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The incidence of abnormalities of the corpus callosum (CC) is approximately 1.8 per 100,000 in the general population and 230–600 per 100,000 in individuals with neurodevelopmental disorders [1, 2]. The long-term outcomes of fetuses with abnormalities of the CC are mainly related to the etiology of the condition and whether abnormalities of the CC appear isolated on imaging.

The prenatal diagnosis of agenesis of the CC (ACC) has been comprehensively described [3, 4]. Approximately two-thirds of children with isolated complete agenesis of the CC (CACC) have good developmental outcomes, but these children may have different degrees of defects that become more obvious between 10 and 20 years of age and include neuropsychological disorders and behavioral disorders [5]. Children with partial agenesis of the CC (PACC) or nonisolated ACC have worse later-life prognoses [4, 6]. However, there is limited information on short, thin, or thick CCs [7,8,9]. The wide range of neurodevelopmental presentations associated with ACC indicates the necessity of the accurate assessment and diagnosis of fetuses to better inform prenatal counseling.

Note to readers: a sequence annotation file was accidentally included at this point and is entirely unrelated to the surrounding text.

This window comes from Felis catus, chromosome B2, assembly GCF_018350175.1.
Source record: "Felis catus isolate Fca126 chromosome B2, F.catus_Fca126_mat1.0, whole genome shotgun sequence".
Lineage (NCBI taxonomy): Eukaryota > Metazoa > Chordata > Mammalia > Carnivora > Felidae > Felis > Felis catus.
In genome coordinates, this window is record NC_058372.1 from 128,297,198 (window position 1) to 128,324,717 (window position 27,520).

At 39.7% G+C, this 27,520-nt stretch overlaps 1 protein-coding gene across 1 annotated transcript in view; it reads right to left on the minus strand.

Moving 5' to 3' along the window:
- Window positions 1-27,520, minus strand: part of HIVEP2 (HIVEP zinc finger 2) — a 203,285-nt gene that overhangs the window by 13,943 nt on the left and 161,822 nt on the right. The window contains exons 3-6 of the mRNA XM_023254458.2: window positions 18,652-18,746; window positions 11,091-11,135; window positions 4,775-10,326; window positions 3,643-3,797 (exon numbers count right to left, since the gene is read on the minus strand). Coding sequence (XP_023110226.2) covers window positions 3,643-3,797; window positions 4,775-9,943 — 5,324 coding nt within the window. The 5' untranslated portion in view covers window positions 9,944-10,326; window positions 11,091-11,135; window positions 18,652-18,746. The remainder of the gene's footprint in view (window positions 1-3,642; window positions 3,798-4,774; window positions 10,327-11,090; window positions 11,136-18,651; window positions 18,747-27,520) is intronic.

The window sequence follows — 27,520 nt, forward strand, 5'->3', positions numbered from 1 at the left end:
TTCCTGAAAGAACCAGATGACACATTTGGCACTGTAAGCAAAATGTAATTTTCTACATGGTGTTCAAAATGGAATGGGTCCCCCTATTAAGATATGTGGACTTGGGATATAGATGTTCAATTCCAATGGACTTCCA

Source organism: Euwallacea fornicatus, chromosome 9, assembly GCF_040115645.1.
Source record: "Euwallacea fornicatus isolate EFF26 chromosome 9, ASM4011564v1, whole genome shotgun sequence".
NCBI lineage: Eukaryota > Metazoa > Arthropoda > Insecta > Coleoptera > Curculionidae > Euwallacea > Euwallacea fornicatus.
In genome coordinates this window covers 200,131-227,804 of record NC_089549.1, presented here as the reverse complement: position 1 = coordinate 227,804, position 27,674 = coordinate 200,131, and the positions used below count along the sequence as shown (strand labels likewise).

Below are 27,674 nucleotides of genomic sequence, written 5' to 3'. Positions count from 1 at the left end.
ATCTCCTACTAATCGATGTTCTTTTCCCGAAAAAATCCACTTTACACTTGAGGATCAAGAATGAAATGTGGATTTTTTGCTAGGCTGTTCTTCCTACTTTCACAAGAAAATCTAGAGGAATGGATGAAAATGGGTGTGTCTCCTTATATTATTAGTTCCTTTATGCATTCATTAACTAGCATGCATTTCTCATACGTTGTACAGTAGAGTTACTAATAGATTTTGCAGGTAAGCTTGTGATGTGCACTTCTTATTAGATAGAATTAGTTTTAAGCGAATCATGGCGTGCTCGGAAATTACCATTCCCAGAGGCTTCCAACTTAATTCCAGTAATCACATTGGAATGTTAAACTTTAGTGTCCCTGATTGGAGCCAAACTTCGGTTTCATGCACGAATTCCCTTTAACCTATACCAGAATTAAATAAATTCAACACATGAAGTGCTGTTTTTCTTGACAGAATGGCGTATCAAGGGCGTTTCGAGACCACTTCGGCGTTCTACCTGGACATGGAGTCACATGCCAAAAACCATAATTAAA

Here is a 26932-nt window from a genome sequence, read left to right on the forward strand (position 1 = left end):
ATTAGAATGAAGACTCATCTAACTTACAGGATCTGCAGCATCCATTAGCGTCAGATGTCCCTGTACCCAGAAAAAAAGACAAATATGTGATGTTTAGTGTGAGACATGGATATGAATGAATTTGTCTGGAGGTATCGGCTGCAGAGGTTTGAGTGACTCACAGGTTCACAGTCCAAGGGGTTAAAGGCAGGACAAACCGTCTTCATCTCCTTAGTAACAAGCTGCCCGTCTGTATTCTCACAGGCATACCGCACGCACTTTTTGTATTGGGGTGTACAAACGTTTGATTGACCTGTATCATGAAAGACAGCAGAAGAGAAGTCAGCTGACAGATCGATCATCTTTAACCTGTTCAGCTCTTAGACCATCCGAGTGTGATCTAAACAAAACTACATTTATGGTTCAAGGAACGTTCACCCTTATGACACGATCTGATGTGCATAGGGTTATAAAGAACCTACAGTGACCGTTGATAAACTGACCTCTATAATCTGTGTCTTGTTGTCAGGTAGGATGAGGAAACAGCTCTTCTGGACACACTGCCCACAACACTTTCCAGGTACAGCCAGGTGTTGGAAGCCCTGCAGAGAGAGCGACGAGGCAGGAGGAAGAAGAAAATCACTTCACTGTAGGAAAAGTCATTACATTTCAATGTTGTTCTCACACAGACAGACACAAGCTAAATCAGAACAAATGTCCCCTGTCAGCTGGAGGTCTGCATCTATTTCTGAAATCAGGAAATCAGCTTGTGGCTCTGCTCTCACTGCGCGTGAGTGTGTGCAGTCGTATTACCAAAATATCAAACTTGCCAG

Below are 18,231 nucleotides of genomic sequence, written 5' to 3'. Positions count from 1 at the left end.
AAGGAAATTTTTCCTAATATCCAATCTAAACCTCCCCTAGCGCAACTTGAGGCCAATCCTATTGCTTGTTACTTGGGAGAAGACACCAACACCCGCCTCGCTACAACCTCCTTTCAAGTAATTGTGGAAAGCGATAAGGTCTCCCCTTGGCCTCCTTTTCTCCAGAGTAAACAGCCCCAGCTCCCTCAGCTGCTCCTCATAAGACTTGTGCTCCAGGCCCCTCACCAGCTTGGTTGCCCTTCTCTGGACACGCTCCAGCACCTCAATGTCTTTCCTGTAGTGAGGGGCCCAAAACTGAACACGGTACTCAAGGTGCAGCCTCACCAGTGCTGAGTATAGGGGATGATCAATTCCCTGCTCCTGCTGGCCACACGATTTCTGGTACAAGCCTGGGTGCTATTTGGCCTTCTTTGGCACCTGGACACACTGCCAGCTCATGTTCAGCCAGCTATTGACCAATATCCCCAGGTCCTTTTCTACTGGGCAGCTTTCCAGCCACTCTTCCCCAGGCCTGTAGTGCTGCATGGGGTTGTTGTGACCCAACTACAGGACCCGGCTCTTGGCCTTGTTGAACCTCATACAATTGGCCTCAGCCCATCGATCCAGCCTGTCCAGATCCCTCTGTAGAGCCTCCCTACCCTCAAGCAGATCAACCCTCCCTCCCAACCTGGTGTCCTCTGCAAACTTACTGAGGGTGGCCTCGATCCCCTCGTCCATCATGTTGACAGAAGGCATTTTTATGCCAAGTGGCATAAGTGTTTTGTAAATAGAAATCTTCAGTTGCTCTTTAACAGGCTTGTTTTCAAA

In this study, we classified short, thin, and thick CCs as DCCs and retrospectively analyzed the clinical data, pregnancy outcomes and neurodevelopmental outcomes of children with antenatal diagnoses of PACC and DCC in our center. Factors influencing fetal CC abnormalities were also analysed. These data provide evidence for the clinical consultation and management of fetal PACC and DCC.